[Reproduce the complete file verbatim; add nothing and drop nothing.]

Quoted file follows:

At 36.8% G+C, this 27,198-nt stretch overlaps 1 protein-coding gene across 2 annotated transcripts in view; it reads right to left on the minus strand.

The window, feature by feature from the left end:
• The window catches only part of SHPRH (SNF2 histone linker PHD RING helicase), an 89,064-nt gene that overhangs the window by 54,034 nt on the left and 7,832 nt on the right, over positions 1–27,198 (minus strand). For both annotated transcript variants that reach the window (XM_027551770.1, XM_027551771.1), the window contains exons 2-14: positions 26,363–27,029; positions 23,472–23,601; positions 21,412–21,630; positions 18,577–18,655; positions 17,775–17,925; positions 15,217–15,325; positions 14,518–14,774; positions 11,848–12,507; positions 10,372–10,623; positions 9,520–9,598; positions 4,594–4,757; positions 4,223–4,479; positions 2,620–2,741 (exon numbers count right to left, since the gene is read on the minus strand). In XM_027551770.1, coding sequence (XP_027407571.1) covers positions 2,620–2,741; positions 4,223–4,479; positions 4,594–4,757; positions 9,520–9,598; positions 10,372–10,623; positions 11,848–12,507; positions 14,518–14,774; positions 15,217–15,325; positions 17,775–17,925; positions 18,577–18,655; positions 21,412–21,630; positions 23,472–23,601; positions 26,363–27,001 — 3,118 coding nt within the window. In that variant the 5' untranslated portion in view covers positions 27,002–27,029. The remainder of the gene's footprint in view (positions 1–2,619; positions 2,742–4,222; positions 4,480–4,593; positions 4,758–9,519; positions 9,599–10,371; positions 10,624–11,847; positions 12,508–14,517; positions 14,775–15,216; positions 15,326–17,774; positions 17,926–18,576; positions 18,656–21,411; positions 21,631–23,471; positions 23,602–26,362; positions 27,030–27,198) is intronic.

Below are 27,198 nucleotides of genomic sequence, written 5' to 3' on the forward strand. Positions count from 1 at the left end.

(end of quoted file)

At 36.8% G+C, this 27,198-nt stretch overlaps 1 protein-coding gene across 2 annotated transcripts in view; it reads right to left on the minus strand.

The window, feature by feature from the left end:
• The window catches only part of SHPRH (SNF2 histone linker PHD RING helicase), an 89,064-nt gene that overhangs the window by 54,034 nt on the left and 7,832 nt on the right, over positions 1–27,198 (minus strand). For both annotated transcript variants that reach the window (XM_027551770.1, XM_027551771.1), the window contains exons 2-14: positions 26,363–27,029; positions 23,472–23,601; positions 21,412–21,630; positions 18,577–18,655; positions 17,775–17,925; positions 15,217–15,325; positions 14,518–14,774; positions 11,848–12,507; positions 10,372–10,623; positions 9,520–9,598; positions 4,594–4,757; positions 4,223–4,479; positions 2,620–2,741 (exon numbers count right to left, since the gene is read on the minus strand). In XM_027551770.1, coding sequence (XP_027407571.1) covers positions 2,620–2,741; positions 4,223–4,479; positions 4,594–4,757; positions 9,520–9,598; positions 10,372–10,623; positions 11,848–12,507; positions 14,518–14,774; positions 15,217–15,325; positions 17,775–17,925; positions 18,577–18,655; positions 21,412–21,630; positions 23,472–23,601; positions 26,363–27,001 — 3,118 coding nt within the window. In that variant the 5' untranslated portion in view covers positions 27,002–27,029. The remainder of the gene's footprint in view (positions 1–2,619; positions 2,742–4,222; positions 4,480–4,593; positions 4,758–9,519; positions 9,599–10,371; positions 10,624–11,847; positions 12,508–14,517; positions 14,775–15,216; positions 15,326–17,774; positions 17,926–18,576; positions 18,656–21,411; positions 21,631–23,471; positions 23,602–26,362; positions 27,030–27,198) is intronic.

Below are 27,198 nucleotides of genomic sequence, written 5' to 3' on the forward strand. Positions count from 1 at the left end.